This past Saturday, I got the chance to do glaucoma screenings at a church. I was performing visual field, visual acuity and eye pressure tests on a number of people and was having a great time doing it! I tried sharing my enthusiasm with the patients I was testing. Thing is, they all spoke Spanish. I just ended up looking stupid trying to have conversations in broken Spanish, so I stopped trying after my second patient. Thank God for my translator. That lady was my savior for the three hours I was there. It was a great time though, and so was the dinner I had on Friday night with a number of upperclassmen of color. Talking with them gave me a much-needed reality check of my future in med school. Something that really stuck with me was the way they were talking about the USMLE Step 1 Board Exam. I already knew how important it was, but its still shocking how vital that test is. Like, that shit dictates your destiny. Your score can literally cut you off from a specialty that you want to pursue if you don’t score high enough. Worst part is, you can only take it once. There isn’t a round 2. You take it once and that’s it. One and done. Had me like:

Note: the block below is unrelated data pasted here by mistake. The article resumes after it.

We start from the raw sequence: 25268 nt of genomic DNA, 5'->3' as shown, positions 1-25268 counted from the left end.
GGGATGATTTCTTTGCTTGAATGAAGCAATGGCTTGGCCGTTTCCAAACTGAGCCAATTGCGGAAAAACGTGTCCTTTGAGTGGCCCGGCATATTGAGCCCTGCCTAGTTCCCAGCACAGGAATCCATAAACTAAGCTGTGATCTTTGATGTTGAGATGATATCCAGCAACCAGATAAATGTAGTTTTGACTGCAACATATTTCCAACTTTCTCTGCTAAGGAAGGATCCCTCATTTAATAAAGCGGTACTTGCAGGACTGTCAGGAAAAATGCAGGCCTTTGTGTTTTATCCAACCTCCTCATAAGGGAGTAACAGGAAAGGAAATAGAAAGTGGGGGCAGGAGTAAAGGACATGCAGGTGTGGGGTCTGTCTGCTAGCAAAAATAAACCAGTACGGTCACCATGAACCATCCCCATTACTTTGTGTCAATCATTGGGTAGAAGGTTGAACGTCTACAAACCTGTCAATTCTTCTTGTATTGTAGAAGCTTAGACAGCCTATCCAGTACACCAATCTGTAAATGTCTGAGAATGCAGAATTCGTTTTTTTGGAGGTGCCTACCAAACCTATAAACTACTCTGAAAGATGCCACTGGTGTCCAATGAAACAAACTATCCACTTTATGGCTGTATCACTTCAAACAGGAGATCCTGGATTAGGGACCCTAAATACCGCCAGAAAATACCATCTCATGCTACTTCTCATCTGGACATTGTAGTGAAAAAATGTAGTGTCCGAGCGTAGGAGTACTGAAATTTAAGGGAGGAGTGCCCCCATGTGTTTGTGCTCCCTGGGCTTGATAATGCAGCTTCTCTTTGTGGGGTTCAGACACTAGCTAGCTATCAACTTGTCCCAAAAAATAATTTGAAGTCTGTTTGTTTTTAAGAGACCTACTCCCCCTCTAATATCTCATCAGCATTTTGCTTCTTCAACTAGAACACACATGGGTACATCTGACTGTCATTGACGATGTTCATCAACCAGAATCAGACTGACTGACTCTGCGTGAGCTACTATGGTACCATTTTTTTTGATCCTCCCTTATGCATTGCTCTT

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As if getting into medical school and surviving the bull wasn’t stressful enough. But aye, can’t waste energy and time worrying about that right? Being afraid of the test will only make it even worse than it has to be…fear is a mind-killer. So I’ll deal with that challenge when I get there, I still have well over a year until I take that test. Just never thought that there was something potentially worse out there than the MCAT…or more challenging, depending how you wanna look at it. Matter of fact, I’ll start calling it a challenge, it kind of turns it into a game that I want to beat. Doing that will also help me stay positive about it, because I don’t got time for negativity or worrying. I just gotta trust I’ll be ready when the time comes. For now, I just gotta pass my next exam in a couple of weeks so I can hurry up and get closer to finishing anatomy.

So with that said, here I go with the start of another week.

Hope y’all start your week off strong! I also appreciate all the support y’all continue to give me! All those calls and texts I get from people checking up on me really mean more than you can imagine…they keep me optimistic and driven!

Stay blessed!!!

– Black Man, M.D.